Howard Wolpe discusses his 40-year scholarly and political career, focusing particularly on issues of Africa and racism in the United States. Wolpe did his PhD dissertation research in Nigeria in 1963-65 and joined the Political Science faculty of Western Michigan University in 1967. After serving in the Michigan House of Representatives, Wolpe served for 14 years in the U.S. House of Representatives, 10 of them as Chair of the Africa Subcommittee of the Foreign Affairs Committee. Wolpe tells anecdotes about his early efforts as Subcommittee Chair to back President Carter’s decision to retain U.S. sanctions against Rhodesia and his strategizing with Representative Ronald Dellums and the Congressional Black Caucus about moving the Comprehensive Anti-Apartheid Act through the House and in Conference Committee with the Senate. Wolpe also discussed his work as President Carter’s Special Envoy to the African Great Lakes Region (when he led the U.S. delegation to talks aimed to end civil wars in Burundi and the Democratic Republic of the Congo), his time as Director of the Africa Program at the Woodrow Wilson International Center for Scholars, and subsequent work dealing with Burundi. [Note: Howard Wolpe passed away on October 25, 2011.]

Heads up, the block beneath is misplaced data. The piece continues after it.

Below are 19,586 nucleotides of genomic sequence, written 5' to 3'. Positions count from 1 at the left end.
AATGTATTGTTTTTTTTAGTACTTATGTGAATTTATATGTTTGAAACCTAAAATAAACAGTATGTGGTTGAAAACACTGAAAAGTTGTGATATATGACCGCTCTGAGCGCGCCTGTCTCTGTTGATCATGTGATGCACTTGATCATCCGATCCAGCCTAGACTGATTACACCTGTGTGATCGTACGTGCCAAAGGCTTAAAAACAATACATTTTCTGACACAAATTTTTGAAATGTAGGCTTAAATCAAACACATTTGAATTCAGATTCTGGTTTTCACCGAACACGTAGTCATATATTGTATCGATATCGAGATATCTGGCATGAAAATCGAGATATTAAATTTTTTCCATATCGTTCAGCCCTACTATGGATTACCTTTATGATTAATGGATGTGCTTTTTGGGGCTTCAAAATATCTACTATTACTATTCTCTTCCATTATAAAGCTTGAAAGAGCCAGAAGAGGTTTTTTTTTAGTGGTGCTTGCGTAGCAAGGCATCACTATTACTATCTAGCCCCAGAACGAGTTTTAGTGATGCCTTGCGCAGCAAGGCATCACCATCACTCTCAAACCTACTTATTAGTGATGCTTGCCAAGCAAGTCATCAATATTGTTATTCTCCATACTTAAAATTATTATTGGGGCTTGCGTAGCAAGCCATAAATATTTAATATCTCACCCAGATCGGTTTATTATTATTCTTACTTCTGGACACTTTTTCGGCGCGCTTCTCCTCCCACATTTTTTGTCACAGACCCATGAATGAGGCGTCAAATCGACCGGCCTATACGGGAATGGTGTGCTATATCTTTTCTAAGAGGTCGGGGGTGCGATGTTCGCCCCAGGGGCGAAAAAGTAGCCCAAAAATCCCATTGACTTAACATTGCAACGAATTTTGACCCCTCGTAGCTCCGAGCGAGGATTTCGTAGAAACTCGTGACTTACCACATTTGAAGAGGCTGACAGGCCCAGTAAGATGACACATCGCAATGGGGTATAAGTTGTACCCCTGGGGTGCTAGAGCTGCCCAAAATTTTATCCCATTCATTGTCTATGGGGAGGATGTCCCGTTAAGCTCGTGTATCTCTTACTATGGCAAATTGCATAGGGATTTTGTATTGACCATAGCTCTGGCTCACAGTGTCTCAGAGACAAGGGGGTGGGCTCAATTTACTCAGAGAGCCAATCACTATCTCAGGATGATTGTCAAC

Used by permission of David Wiley and Michigan State University Libraries.
Collection: African Studies Interview Series, Michigan State University Libraries